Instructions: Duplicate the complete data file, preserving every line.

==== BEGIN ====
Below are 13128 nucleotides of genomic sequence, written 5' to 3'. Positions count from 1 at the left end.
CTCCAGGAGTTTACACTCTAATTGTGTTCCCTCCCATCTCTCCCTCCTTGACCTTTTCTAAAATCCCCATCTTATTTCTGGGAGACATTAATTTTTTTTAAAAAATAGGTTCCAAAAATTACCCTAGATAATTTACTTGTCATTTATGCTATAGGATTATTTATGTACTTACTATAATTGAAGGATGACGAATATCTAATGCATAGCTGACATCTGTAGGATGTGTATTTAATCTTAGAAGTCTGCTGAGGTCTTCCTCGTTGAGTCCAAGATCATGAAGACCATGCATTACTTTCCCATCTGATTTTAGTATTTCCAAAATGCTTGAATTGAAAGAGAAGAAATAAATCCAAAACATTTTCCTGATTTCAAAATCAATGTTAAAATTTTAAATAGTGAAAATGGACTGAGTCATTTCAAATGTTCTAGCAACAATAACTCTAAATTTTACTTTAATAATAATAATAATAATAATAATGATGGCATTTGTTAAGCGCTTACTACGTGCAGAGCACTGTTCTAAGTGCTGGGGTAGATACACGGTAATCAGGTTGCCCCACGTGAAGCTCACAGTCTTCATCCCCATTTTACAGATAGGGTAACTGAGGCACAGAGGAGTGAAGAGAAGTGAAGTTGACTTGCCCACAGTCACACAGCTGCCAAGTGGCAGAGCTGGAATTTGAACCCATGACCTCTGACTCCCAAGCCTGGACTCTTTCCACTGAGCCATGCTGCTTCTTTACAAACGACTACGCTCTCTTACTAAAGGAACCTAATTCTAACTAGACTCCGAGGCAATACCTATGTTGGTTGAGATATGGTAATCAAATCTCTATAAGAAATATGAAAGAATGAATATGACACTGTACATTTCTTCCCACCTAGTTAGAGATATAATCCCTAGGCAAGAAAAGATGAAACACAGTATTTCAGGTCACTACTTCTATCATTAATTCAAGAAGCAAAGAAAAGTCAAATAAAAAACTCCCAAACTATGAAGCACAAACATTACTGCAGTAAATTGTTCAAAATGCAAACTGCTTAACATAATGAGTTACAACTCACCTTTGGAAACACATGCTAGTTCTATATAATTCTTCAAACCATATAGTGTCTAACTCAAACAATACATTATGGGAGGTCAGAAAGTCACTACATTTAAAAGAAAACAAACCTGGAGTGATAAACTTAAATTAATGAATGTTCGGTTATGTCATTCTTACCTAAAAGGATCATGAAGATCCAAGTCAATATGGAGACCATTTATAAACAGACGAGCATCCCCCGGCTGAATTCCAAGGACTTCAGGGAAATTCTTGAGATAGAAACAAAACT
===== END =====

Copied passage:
Below are 13128 nucleotides of genomic sequence, written 5' to 3'. Positions count from 1 at the left end.
CTCCAGGAGTTTACACTCTAATTGTGTTCCCTCCCATCTCTCCCTCCTTGACCTTTTCTAAAATCCCCATCTTATTTCTGGGAGACATTAATTTTTTTTAAAAAATAGGTTCCAAAAATTACCCTAGATAATTTACTTGTCATTTATGCTATAGGATTATTTATGTACTTACTATAATTGAAGGATGACGAATATCTAATGCATAGCTGACATCTGTAGGATGTGTATTTAATCTTAGAAGTCTGCTGAGGTCTTCCTCGTTGAGTCCAAGATCATGAAGACCATGCATTACTTTCCCATCTGATTTTAGTATTTCCAAAATGCTTGAATTGAAAGAGAAGAAATAAATCCAAAACATTTTCCTGATTTCAAAATCAATGTTAAAATTTTAAATAGTGAAAATGGACTGAGTCATTTCAAATGTTCTAGCAACAATAACTCTAAATTTTACTTTAATAATAATAATAATAATAATAATGATGGCATTTGTTAAGCGCTTACTACGTGCAGAGCACTGTTCTAAGTGCTGGGGTAGATACACGGTAATCAGGTTGCCCCACGTGAAGCTCACAGTCTTCATCCCCATTTTACAGATAGGGTAACTGAGGCACAGAGGAGTGAAGAGAAGTGAAGTTGACTTGCCCACAGTCACACAGCTGCCAAGTGGCAGAGCTGGAATTTGAACCCATGACCTCTGACTCCCAAGCCTGGACTCTTTCCACTGAGCCATGCTGCTTCTTTACAAACGACTACGCTCTCTTACTAAAGGAACCTAATTCTAACTAGACTCCGAGGCAATACCTATGTTGGTTGAGATATGGTAATCAAATCTCTATAAGAAATATGAAAGAATGAATATGACACTGTACATTTCTTCCCACCTAGTTAGAGATATAATCCCTAGGCAAGAAAAGATGAAACACAGTATTTCAGGTCACTACTTCTATCATTAATTCAAGAAGCAAAGAAAAGTCAAATAAAAAACTCCCAAACTATGAAGCACAAACATTACTGCAGTAAATTGTTCAAAATGCAAACTGCTTAACATAATGAGTTACAACTCACCTTTGGAAACACATGCTAGTTCTATATAATTCTTCAAACCATATAGTGTCTAACTCAAACAATACATTATGGGAGGTCAGAAAGTCACTACATTTAAAAGAAAACAAACCTGGAGTGATAAACTTAAATTAATGAATGTTCGGTTATGTCATTCTTACCTAAAAGGATCATGAAGATCCAAGTCAATATGGAGACCATTTATAAACAGACGAGCATCCCCCGGCTGAATTCCAAGGACTTCAGGGAAATTCTTGAGATAGAAACAAAACT